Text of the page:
A bus ferried 25 migrants from Matamoros and into U.S. soil through the Brownsville port of entry Thursday morning, marking the end of their nearly two-year perseverance under the Migrant Protection Protocols, a Trump era program that forced them to wait in Mexico for their U.S. court hearings.
Jodi Goodwin, an immigration attorney, arrived early in Brownsville to cross into Matamoros to assess those she’s helped for years.
“I have more than two years working in Matamoros. They’re people I know for a long time. It’s so late in coming this day. So late,” Goodwin said.
Goodwin began hosting “charlas” at the plaza by Gateway International Bridge where migrants were first stalled by a metering process under the zero tolerance policy.
The Trump administration later began implementing the Migrant Protection Protocols, or MPP, along the border. It prevented many from waiting for their asylum claims from U.S. soil and instead sent them to Mexico.
As of Wednesday night, Goodwin said there were a little under 700 people in the Matamoros camp. A census was taken and each migrant adult received a bracelet indicating their nationality, location in the camp and number of family members.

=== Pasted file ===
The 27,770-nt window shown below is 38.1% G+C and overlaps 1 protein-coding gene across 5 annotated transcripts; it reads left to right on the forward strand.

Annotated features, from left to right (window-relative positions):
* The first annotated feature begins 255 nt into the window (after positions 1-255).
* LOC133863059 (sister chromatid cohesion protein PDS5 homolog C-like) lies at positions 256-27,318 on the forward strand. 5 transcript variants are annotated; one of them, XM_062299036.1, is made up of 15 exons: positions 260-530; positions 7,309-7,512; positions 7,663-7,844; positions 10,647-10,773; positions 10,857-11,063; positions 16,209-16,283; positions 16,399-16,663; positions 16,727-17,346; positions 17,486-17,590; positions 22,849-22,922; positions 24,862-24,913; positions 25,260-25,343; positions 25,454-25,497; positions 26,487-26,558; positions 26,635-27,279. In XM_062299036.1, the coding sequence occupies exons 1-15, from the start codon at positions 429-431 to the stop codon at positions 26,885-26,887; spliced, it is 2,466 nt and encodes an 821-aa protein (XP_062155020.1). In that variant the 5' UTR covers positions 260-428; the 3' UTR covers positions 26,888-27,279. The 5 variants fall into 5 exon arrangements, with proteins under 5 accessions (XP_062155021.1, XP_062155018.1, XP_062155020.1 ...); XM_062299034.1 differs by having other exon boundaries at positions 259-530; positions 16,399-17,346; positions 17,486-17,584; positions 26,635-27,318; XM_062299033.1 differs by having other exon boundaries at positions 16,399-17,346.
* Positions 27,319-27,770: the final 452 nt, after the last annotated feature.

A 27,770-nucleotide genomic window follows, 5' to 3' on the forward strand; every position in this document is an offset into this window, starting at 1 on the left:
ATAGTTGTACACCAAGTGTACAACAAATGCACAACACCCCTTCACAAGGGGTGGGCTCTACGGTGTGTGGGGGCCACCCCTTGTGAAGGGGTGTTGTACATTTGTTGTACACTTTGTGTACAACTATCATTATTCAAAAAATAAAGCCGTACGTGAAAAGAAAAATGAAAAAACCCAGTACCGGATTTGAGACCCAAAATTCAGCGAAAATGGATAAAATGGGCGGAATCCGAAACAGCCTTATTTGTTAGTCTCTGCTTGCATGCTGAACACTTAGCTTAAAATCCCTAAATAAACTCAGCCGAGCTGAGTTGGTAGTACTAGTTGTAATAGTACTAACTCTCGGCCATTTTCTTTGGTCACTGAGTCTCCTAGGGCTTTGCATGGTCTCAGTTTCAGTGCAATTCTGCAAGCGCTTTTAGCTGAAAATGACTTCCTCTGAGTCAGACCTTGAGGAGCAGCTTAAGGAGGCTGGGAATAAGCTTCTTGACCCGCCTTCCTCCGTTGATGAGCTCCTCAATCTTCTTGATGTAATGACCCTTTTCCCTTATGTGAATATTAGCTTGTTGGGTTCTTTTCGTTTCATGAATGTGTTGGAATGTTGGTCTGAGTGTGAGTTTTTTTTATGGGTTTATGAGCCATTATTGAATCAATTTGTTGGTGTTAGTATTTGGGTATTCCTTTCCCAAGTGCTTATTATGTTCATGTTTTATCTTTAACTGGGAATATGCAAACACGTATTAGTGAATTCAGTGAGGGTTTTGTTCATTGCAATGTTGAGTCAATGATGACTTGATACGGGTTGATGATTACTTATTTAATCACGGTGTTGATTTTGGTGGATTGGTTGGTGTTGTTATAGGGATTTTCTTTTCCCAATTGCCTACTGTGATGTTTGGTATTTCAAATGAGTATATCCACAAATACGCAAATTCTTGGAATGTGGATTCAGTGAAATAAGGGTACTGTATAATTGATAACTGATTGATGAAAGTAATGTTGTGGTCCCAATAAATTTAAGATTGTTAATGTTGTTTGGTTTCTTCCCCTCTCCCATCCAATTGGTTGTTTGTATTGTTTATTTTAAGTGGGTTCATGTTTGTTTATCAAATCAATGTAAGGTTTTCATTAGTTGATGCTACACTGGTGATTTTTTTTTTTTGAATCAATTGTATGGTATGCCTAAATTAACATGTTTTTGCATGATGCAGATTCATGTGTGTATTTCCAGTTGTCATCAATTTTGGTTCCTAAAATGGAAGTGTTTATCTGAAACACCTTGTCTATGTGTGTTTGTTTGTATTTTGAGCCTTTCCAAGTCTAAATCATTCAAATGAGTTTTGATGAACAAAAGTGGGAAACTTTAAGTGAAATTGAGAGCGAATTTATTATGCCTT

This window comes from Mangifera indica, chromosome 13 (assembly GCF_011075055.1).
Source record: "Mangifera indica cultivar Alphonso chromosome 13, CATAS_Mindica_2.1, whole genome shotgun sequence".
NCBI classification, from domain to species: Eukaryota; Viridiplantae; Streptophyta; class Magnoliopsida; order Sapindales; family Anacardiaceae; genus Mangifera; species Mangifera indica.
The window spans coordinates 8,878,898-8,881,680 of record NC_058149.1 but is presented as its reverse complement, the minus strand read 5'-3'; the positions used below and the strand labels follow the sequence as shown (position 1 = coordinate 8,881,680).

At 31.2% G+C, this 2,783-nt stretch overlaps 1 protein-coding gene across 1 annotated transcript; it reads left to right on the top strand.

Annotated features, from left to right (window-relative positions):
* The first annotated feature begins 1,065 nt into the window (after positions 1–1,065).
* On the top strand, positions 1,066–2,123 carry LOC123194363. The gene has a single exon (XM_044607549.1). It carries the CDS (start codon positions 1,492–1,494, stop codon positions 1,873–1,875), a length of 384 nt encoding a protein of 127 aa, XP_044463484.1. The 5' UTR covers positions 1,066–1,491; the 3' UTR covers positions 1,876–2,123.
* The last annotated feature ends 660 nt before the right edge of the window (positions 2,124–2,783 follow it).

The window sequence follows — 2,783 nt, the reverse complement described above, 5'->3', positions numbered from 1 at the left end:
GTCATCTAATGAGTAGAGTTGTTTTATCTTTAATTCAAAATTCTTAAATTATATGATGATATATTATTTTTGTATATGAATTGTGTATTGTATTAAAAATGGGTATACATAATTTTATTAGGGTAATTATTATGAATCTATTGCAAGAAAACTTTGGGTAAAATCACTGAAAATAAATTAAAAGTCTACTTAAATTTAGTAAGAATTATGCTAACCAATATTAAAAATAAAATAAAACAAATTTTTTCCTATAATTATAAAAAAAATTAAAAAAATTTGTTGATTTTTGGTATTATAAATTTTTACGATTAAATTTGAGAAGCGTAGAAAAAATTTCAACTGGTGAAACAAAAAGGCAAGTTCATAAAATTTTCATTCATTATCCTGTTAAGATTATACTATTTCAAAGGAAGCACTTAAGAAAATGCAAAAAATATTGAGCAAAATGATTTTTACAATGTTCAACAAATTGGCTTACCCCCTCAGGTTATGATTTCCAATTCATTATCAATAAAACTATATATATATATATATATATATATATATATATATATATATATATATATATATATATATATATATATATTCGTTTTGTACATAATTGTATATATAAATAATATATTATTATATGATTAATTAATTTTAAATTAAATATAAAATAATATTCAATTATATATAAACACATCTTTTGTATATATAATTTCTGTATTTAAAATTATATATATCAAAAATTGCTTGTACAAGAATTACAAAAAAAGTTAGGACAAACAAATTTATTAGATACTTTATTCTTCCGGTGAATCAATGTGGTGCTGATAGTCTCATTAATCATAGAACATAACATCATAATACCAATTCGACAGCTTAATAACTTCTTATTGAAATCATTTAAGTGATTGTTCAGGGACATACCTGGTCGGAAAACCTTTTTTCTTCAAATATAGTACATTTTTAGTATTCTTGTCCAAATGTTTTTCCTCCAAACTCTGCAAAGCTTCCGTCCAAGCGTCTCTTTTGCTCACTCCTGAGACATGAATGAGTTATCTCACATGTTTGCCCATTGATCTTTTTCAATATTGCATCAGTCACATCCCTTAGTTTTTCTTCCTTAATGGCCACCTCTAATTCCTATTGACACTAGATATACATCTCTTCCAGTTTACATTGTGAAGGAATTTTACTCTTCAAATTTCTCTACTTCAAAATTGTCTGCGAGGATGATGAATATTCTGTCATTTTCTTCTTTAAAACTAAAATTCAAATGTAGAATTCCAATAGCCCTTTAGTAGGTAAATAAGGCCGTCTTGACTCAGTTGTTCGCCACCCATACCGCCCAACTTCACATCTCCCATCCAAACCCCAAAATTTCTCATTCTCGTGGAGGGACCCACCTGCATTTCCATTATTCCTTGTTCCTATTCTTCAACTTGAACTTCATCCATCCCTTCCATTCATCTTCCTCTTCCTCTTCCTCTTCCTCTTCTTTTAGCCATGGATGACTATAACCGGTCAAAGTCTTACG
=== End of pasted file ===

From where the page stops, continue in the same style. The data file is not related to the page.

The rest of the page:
The numbers of people living in the camp fluctuated since it was created, as unsanitary and dangerous conditions pushed many out to the city, further into Mexico or back to their home countries.
After Thursday, those who qualify for reprocessing but are not living at the camp will be moved into the U.S. from 25 scaling up to 100 people a day.
Non-governmental groups like Team Brownsville and Catholic Charities of the Rio Grande Valley are assisting migrants by helping them coordinate their travel plans, provide meals and shelter upon release from federal custody.
The bus is expected to take some of the released families to the McAllen respite center operated by Catholic Charities. Others who have prepared travel arrangements could be released at the bus station.